Bayanihan 2 lapses, leaving many COVID-19 programs unfunded | Inquirer News
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Bayanihan 2 lapses, leaving many COVID-19 programs unfunded

WHERE’S OUR HAZARD PAY? About 200 public health workers in protective suits stage a “sit-down protest’’ outside the Department of Health building in Manila on Wednesday, the day the Bayanihan 2 stimulus spending lawlapsed. The workers are demanding the release of their benefits, including a monthly P3,000 COVID-19 hazard pay. —RICHARD A. REYES

MANILA, Philippines — The Bayanihan 2 law lapsed on Wednesday with P18.4 billion in allocations remaining unspent, leaving a number of critical pandemic response programs unfunded, including P6.6 billion for laboratory testing service and hiring of health workers, P4.6 billion for digital learning resources and student subsidies, and P4.6 billion for service contracts for public transport workers.

“These unobligated funds will revert to the treasury and will be unavailable for spending,” Sen. Francis Pangilinan said in a Viber message to the Inquirer.

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Also among those affected were public hospital employees under the umbrella group Alliance of Health Workers (AHW), who were dismayed that the government acted too slow, resulting in a failure to release their P3,000 monthly COVID-19 hazard pay on time.

Close to 200 health workers, in hospital protective suits, held a protest rally outside the Department of Health (DOH) central office in Manila on Wednesday.

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Millions of pesos were deducted from hospital workers’ allowances, as the DOH made last-minute disbursements of health benefits earmarked under Bayanihan 2.

Special session nixed

Based on the May 31 financial report on Bayanihan 2 published on the Department of Budget and Management (DBM) website, “around P18.4 billion in unobligated funds for critical pandemic response and recovery programs will expire today, June 30,” the senator said.

Despite calls for a special session of Congress to extend the availability of funds under the Bayanihan to Recover as One Act, Malacañang said it did not see any need for it, arguing that all the funding could be obligated within the narrow time period.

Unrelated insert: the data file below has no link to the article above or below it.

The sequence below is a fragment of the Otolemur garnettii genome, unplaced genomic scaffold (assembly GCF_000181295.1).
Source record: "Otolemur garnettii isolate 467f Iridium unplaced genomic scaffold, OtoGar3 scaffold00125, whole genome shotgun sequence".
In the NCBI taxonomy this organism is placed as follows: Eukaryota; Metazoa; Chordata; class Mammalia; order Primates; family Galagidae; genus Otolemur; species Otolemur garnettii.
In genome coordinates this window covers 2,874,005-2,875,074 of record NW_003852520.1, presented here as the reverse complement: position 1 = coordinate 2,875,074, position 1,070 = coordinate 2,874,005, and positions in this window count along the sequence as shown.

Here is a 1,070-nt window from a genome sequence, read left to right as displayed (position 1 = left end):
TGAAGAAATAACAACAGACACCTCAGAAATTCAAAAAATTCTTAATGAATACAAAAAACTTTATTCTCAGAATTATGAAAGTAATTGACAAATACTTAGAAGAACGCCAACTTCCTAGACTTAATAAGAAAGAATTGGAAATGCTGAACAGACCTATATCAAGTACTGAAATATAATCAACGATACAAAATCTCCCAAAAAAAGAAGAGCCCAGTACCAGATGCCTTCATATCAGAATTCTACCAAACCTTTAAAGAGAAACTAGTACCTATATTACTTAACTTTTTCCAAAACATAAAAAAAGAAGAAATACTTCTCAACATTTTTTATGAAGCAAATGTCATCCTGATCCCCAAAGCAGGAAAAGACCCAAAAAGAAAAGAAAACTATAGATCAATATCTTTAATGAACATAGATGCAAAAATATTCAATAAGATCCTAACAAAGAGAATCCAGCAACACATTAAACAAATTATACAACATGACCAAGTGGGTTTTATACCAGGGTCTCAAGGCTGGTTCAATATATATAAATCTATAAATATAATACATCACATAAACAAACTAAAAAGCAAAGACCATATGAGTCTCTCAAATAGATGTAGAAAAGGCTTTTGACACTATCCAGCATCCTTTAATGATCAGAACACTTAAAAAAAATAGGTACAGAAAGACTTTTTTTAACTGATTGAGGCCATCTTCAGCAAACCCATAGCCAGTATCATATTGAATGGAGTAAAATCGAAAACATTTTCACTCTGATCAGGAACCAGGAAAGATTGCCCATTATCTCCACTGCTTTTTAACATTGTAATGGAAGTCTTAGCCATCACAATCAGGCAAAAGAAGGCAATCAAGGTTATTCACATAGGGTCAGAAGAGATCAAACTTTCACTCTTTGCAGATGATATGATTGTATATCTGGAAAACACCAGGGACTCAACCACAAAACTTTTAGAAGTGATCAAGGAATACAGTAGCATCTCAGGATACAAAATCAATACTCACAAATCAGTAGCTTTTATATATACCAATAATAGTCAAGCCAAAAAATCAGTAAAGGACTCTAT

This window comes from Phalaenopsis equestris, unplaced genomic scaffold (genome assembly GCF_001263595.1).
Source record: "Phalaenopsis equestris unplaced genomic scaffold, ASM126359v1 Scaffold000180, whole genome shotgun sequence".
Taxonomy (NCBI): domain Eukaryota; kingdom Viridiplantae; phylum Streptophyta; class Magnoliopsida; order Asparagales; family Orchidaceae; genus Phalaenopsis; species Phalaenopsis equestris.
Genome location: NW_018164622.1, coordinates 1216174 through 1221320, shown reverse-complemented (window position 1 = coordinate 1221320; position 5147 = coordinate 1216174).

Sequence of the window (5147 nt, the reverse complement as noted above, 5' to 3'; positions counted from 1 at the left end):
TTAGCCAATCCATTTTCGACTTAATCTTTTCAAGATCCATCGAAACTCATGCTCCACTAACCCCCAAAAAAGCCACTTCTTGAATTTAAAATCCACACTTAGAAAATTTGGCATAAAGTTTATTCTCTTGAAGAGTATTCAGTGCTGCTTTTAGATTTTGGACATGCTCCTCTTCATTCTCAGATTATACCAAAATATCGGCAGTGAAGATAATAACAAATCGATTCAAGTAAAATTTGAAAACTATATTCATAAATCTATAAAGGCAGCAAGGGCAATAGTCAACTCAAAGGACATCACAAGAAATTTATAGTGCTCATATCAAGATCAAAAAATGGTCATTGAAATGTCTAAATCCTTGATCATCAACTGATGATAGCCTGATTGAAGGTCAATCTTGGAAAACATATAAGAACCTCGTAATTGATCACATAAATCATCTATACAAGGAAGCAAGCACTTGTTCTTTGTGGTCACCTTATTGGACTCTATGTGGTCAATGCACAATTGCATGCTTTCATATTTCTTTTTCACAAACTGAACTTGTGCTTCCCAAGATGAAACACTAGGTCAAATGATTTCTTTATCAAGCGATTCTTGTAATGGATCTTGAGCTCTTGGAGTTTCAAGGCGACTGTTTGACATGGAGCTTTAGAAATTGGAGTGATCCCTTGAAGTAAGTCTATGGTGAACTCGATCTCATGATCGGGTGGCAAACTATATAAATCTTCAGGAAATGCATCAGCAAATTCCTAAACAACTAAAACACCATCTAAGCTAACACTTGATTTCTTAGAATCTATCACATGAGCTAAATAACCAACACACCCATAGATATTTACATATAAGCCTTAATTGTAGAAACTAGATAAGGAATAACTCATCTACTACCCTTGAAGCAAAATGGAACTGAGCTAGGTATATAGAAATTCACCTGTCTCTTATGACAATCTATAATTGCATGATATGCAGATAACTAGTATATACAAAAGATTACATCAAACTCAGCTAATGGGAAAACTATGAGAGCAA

On June 3, the House of Representatives passed on second reading a bill extending Bayanihan 2 until Dec. 31, but the Senate version, filed by Pangilinan, remained stuck at the committee level.

The two legislative chambers are in recess and will only resume plenary work on July 26, unless the President calls a special session of Congress during the break.

“We have been calling for the extension of the Bayanihan 2 law because without such extension, our pandemic response efforts will be disrupted,” Pangilinan said.

“During these difficult times when millions of people remain jobless and hungry and the vaccine rollout and health response have been sluggish, the slow obligation of funds and the absence of a law extending its availability are unacceptable,” he said.

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House Deputy Speaker and Cagayan de Oro Rep. Rufus Rodriguez appealed to President Duterte to call for a special session of Congress, which went on sine die adjournment last June 5.

Lagman: A tragedy

Earlier, Malacañang said the unspent funds under Bayanihan 2 amounted to P9 billion. The Palace expressed confidence that these funds will be obligated before the funds’ validity expires.